Thanks for the suggestion. Believe the pools have already been defined. If so, I’ll get the M3 Commissioner to post. If not, will get this done asap.
I usually refrain from ranking discussions, and will just admit that I am a 100% proponent of computer rankings. Also, while I find (and sometimes enjoy) sports ranking discussions, in my humble opinion, the only ranking list that matters is the final list. However, I would like to share with you and the readers that the ACHA leadership is actively encouraging teams to participate in the division that most closely represents their organizational competence, level of university funding and support, and of course, their competitive level on the ice. While geography certainly has to be a consideration for teams to choose their ACHA division, we believe teams participating at the appropriate competitive level will be most beneficial for ALL our members - I’ve yet to meet a hockey player or coach at any level who enjoys routine double digit blowout losses OR wins. While this decision is clearly a personal choice of each team member, the ACHA can offer incentives and disincentives to assist in the decision making process. I am pleased that our discussions have already produced positive movements (particularly in the west and northeast) in all five divisions with several more in the near future.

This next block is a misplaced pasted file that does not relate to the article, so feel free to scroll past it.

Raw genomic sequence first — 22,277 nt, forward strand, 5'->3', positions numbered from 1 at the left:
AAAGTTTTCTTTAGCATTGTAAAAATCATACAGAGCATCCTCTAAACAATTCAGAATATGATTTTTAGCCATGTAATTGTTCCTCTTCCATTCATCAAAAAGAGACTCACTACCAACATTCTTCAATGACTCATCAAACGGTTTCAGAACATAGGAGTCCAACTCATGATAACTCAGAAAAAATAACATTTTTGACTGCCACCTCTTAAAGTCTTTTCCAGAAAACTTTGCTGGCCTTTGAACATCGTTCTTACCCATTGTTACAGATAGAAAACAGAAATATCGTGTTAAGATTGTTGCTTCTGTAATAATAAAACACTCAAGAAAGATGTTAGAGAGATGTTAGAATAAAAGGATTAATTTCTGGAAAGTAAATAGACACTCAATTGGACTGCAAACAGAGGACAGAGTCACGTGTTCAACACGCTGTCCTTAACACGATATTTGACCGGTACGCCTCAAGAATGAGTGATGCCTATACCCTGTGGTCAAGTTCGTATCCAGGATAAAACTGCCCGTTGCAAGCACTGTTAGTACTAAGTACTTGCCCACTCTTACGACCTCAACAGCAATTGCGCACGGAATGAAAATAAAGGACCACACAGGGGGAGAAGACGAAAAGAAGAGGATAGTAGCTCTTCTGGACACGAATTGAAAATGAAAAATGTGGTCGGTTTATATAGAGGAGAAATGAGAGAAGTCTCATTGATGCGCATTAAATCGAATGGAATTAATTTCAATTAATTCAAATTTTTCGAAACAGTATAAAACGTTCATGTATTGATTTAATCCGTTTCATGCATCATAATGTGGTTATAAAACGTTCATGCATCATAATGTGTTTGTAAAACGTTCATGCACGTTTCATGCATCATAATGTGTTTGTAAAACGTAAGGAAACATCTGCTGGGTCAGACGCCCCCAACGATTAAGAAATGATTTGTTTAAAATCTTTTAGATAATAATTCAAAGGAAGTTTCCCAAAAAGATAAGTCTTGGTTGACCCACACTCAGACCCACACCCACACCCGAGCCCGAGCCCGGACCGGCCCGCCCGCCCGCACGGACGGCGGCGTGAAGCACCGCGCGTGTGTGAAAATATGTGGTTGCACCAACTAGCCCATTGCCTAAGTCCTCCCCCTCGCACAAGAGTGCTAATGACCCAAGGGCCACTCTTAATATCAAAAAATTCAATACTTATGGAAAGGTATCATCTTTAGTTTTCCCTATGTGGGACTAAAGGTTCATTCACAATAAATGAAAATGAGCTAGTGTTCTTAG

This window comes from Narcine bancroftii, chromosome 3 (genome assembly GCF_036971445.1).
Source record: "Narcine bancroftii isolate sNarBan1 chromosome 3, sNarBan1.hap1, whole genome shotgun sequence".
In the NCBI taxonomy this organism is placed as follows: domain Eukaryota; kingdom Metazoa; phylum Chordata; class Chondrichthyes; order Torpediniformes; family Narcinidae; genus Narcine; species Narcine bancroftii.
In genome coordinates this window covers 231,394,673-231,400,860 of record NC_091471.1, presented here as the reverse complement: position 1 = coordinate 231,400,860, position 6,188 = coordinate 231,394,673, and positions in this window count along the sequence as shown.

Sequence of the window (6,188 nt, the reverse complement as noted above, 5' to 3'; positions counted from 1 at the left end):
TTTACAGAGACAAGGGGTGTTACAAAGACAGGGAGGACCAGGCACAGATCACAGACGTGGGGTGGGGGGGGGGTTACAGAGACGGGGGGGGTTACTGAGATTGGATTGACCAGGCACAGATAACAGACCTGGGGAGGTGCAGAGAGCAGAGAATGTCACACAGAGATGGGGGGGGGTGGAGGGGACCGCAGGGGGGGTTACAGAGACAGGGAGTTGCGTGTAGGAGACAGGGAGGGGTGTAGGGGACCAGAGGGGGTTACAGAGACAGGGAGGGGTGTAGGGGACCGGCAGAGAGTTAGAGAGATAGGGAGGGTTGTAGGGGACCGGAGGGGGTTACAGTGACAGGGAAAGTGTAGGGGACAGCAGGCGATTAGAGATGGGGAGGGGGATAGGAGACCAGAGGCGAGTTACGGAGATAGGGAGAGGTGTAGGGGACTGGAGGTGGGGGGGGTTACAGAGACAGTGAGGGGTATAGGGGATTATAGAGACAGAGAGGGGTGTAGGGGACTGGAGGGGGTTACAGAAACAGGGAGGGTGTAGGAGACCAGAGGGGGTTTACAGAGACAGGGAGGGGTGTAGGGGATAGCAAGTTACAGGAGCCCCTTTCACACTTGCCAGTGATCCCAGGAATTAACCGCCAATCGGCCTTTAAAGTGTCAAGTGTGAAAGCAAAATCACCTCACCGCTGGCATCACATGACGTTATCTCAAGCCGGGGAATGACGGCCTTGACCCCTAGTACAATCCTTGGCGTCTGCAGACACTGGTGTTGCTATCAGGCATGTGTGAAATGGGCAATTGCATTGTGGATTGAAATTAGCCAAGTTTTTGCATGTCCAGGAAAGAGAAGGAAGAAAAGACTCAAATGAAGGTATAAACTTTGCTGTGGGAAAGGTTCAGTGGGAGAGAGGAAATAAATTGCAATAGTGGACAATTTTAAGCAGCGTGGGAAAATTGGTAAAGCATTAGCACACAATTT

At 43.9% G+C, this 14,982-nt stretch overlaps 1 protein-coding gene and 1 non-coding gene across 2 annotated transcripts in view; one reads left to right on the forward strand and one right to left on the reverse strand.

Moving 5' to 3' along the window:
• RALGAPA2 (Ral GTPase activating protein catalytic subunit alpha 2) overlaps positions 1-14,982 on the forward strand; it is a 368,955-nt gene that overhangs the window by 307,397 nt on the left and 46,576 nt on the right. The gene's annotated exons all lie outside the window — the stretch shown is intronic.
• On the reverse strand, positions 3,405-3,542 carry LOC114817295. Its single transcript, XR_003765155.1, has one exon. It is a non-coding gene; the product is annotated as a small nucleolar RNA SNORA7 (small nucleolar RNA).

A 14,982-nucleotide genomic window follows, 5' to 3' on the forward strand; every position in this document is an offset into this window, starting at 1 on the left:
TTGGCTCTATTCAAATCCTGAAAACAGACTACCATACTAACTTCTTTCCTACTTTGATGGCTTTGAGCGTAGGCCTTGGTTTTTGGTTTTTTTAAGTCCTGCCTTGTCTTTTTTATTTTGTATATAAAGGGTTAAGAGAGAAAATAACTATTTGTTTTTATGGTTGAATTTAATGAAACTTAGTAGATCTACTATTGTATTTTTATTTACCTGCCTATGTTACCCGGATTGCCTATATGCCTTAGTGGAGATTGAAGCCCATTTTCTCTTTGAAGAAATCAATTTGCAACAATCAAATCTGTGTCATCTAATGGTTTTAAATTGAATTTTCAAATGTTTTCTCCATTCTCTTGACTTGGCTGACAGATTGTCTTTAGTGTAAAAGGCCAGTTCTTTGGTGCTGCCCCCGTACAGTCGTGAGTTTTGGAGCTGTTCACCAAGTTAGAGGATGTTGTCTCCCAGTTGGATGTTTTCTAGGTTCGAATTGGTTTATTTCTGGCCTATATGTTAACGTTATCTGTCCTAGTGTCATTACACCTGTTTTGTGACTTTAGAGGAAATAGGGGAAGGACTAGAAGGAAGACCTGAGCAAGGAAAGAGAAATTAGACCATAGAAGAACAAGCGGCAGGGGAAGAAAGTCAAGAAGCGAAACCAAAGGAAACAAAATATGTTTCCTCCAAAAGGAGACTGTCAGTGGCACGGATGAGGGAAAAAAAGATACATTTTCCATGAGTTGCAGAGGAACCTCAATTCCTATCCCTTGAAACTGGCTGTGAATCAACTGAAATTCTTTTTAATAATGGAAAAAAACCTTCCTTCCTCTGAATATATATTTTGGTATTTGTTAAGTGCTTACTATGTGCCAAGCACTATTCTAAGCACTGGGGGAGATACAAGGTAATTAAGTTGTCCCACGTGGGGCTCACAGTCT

On a macro level, if you look at the nation’s map and plot each of the division’s teams and conferences, several deficiencies become readily apparent in traditional and emerging hockey markets - New England, New York, Minnesota, and California. Taken one at a time: 1) New England has an extremely large and varied M2 presence, but a very minimal M1 and M3 presence, 2) New York has a relatively weak M1 presence and very strong M3 presence, but almost no M2 presence, 3) Minnesota has almost no ACHA presence, 4) and California has essentially only an M2 presence. Having all three men’s divisions represented in these areas is a priority of the ACHA in the future.
As always, thank you for your insights and feedback. I do not presume to be perfect nor do we profess to have all the answers. To improve the already phenomenal organization that folks prior have created for thousands of collegiate student-athletes to enjoy our sport in a professional setting, we have to open all forms of communication with our members and fans - and then listen and execute. Whether “good, bad, or ugly” please keep the feedback and suggestions coming.